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Jano Duso and Drinking the Kool-Aid
by Tanja Pajevic

About the author
A 2001-2002 Fulbright Fellow to Slovenia, Tanja holds an M.F.A. from Indiana University, where she was a Hemingway Fellow. She writes fiction, creative nonfiction and poetry, has published her work in magazines such as Crab Orchard Review and Orchid, and has taught at Indiana University, the University of Colorado at Denver and in independent writing workshops. She is currently working on a memoir about her year traveling through post-war Yugoslavia, and can be reached at www.tanjapajevic.com.

Jano Duso

Dancing was what brought me to my god, not church or any other form of prayer. Monday nights were reserved for the group and practice, scratchy old records circling round and round as we beat out words with our feet, planted our hearts on the soil of this new and improved country. Jano Duso was my favorite, and while Marko, red-faced and sweating, shouted corrections (Left! Right, now right!), we laughed, heads high, and leaned inward, quickened our steps. We were young, children brought together by parents and obligations, friendships vague and forming, easily broken. Beneath our feet, mothers chain-smoked and gossiped in corners while younger kids raced around the room. Outside, girls old enough to wear make-up waited their turn, flirting with boys I wanted for myself.

On stage it was just us, strong. Lights raining down on our heads and the distance, melting away. Come, Jana, let's dance the kolo, and we were off. Eyelids lowered and it was one of the only times I can remember not wanting, aching for something. Three times was the repetition and we circled, fiercely believing. Jana, my heart, my spirit. Sell the horse, Jana, let's dance. My heart, Jana, sell the horse, sell it all, so that we can dance. Dance, spirit, sell it all so that we can, so that we can so that we can dance.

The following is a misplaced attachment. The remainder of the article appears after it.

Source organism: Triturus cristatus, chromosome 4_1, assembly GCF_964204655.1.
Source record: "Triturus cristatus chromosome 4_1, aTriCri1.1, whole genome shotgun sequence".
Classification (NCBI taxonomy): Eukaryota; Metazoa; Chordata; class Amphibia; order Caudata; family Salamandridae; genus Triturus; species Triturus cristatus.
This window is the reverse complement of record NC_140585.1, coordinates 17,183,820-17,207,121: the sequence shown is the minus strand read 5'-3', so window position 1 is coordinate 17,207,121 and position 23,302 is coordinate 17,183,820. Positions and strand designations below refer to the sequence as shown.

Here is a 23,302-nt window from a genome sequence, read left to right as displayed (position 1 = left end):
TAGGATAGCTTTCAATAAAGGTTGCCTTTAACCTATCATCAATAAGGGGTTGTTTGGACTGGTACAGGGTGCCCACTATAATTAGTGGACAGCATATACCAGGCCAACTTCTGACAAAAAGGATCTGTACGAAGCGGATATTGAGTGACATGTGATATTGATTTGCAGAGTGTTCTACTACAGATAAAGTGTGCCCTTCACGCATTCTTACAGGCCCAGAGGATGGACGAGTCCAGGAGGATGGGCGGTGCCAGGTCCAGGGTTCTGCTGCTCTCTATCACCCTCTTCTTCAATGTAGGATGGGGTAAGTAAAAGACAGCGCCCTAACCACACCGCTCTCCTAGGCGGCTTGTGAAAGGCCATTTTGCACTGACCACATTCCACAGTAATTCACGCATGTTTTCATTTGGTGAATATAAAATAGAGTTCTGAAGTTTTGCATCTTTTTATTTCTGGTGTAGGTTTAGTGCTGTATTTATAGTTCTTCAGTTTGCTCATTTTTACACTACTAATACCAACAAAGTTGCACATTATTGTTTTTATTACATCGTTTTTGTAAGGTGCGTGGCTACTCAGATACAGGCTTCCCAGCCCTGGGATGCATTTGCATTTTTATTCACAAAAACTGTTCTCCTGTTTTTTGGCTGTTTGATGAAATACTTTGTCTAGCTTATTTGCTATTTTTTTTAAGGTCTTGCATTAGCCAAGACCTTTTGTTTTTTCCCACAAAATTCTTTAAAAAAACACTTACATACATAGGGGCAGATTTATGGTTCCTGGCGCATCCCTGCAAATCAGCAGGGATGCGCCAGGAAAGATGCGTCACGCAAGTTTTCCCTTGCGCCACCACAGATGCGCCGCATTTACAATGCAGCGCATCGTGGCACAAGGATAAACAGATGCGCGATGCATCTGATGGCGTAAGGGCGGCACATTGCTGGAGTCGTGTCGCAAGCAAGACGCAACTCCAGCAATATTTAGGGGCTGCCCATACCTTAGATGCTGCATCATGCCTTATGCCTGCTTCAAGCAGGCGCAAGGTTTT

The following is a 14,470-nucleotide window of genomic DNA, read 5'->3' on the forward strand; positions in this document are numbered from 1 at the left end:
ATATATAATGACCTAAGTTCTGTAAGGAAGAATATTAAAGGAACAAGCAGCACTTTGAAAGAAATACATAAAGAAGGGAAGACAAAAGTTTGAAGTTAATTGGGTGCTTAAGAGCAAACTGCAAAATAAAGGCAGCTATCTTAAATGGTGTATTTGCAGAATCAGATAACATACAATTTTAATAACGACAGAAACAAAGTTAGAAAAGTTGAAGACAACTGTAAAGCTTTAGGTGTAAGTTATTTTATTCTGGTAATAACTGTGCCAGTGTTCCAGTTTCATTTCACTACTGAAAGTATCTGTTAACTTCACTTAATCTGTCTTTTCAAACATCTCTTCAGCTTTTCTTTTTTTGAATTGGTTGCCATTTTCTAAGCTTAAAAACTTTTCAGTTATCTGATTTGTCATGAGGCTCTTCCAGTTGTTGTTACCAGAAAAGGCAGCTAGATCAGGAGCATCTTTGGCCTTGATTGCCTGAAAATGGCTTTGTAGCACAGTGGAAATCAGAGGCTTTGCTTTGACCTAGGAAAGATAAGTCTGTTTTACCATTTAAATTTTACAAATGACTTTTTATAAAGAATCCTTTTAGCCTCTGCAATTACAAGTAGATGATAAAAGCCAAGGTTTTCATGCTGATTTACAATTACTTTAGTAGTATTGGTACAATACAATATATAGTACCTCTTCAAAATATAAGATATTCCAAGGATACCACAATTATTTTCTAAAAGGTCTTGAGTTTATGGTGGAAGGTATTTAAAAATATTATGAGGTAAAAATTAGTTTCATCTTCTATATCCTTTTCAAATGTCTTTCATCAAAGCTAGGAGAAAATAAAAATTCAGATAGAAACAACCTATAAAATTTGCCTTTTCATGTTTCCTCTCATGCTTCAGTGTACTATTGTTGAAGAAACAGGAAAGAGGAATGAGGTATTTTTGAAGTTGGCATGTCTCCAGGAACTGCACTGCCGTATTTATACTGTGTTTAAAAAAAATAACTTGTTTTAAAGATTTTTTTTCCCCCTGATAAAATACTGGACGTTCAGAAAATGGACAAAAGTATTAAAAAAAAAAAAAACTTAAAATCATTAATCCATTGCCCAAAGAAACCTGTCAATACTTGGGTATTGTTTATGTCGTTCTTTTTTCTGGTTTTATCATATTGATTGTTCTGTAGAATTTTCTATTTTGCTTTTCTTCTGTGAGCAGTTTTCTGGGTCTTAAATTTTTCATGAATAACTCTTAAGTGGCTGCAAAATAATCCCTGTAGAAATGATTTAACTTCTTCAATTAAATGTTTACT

We were breaking free now, learning something I would never again understand in such a whole and complete form. Leading back then, too young not to, only knowing the rhythm and the repetition and the beat, wailing of voice. Ajde, Jano, kolo da igramo/ Ajde Jano, kucu da prodamo/ Da prodamo, Jano duso, samo da igramo. Dancing and the circle and the selling of it all. For that's how it was back then. Sell the house, Jana of my heart, we must dance. Before we were taught to recognize our mistakes.


Drinking the Kool-Aid

   for Ken

Jim Jones had nothing on you,
I say as we spin south, taster
wines competing with childhood
tales gone awry. I always dream

of homes, I tell you; apartments,
dorm rooms, hotels where I do not belong.
You nod, caipirinhas melting into winter
sun. Nights, I hear you dreaming. Listen:
you'll find your own stories back there.

Goggles filling up with salt water
as we swim toward the ocean, laugh.
Shark dog circling beneath us, the turtle
I was so sure was a snapper. My first
fatal dusk, flash of color. House of
worship, places we never would have

pathed. Back home, you'll humor me,
play Beastie Boys as we move furniture,
build forts against the sand. Spring
becomes summer; coral, then cavern.
This house, a church of algae and sand.



 
©2006 Mental Contagion • Making Space for Visual Artists & Writers